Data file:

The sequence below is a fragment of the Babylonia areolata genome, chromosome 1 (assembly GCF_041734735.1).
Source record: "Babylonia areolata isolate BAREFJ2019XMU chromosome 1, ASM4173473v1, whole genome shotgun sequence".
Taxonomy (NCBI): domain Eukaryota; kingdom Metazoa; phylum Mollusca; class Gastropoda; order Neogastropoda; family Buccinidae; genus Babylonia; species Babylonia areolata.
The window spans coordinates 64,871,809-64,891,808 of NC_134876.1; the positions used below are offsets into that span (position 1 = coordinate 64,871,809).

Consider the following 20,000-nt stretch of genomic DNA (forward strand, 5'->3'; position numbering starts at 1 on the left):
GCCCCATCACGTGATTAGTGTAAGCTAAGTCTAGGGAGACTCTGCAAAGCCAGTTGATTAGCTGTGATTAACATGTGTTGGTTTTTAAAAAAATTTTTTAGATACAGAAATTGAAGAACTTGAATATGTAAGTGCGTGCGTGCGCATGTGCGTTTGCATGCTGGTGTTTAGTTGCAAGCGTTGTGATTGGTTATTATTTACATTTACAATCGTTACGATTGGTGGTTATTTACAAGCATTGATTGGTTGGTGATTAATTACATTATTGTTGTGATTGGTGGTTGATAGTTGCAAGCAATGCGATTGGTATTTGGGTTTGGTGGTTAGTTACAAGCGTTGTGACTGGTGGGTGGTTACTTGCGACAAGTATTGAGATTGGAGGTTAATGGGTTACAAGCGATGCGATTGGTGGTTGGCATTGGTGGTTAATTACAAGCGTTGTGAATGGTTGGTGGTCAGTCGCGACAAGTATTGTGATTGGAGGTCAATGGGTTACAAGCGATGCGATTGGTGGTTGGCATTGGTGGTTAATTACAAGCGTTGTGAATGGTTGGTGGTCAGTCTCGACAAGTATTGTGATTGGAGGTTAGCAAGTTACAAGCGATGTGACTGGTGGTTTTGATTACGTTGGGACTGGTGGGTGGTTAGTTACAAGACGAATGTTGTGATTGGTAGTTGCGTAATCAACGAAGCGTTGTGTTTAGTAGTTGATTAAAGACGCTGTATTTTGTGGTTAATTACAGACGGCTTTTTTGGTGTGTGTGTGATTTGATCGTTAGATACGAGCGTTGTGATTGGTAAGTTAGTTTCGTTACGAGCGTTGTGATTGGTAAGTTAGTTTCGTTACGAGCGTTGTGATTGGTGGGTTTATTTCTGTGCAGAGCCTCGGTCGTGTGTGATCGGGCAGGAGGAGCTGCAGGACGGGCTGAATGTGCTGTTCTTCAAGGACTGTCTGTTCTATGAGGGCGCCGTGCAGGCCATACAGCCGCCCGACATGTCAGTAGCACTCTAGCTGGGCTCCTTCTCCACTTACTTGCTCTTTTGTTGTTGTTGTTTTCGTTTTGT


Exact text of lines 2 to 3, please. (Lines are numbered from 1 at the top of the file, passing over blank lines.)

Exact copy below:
Source record: "Babylonia areolata isolate BAREFJ2019XMU chromosome 1, ASM4173473v1, whole genome shotgun sequence".
Taxonomy (NCBI): domain Eukaryota; kingdom Metazoa; phylum Mollusca; class Gastropoda; order Neogastropoda; family Buccinidae; genus Babylonia; species Babylonia areolata.